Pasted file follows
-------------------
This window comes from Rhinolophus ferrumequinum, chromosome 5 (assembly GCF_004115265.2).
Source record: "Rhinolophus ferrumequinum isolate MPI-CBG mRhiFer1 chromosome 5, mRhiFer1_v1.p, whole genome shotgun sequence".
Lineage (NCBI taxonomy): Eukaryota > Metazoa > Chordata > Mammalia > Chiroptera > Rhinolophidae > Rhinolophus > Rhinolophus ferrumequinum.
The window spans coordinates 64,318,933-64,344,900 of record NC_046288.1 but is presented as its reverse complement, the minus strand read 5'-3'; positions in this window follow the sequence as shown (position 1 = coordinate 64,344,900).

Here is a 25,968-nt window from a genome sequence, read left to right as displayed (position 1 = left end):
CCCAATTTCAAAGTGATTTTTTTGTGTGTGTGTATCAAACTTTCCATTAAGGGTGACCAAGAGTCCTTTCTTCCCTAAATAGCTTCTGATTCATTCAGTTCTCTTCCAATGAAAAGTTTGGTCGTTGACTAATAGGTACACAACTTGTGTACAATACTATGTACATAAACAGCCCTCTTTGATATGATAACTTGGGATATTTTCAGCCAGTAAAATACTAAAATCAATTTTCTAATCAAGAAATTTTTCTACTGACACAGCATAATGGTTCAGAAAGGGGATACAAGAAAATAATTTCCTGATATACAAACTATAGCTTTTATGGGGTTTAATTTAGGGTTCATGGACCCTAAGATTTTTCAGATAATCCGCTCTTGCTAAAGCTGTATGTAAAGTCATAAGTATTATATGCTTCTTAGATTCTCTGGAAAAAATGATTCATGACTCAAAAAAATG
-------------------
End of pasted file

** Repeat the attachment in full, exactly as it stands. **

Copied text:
This window comes from Rhinolophus ferrumequinum, chromosome 5 (assembly GCF_004115265.2).
Source record: "Rhinolophus ferrumequinum isolate MPI-CBG mRhiFer1 chromosome 5, mRhiFer1_v1.p, whole genome shotgun sequence".
Lineage (NCBI taxonomy): Eukaryota > Metazoa > Chordata > Mammalia > Chiroptera > Rhinolophidae > Rhinolophus > Rhinolophus ferrumequinum.
The window spans coordinates 64,318,933-64,344,900 of record NC_046288.1 but is presented as its reverse complement, the minus strand read 5'-3'; positions in this window follow the sequence as shown (position 1 = coordinate 64,344,900).

Here is a 25,968-nt window from a genome sequence, read left to right as displayed (position 1 = left end):
CCCAATTTCAAAGTGATTTTTTTGTGTGTGTGTATCAAACTTTCCATTAAGGGTGACCAAGAGTCCTTTCTTCCCTAAATAGCTTCTGATTCATTCAGTTCTCTTCCAATGAAAAGTTTGGTCGTTGACTAATAGGTACACAACTTGTGTACAATACTATGTACATAAACAGCCCTCTTTGATATGATAACTTGGGATATTTTCAGCCAGTAAAATACTAAAATCAATTTTCTAATCAAGAAATTTTTCTACTGACACAGCATAATGGTTCAGAAAGGGGATACAAGAAAATAATTTCCTGATATACAAACTATAGCTTTTATGGGGTTTAATTTAGGGTTCATGGACCCTAAGATTTTTCAGATAATCCGCTCTTGCTAAAGCTGTATGTAAAGTCATAAGTATTATATGCTTCTTAGATTCTCTGGAAAAAATGATTCATGACTCAAAAAAATG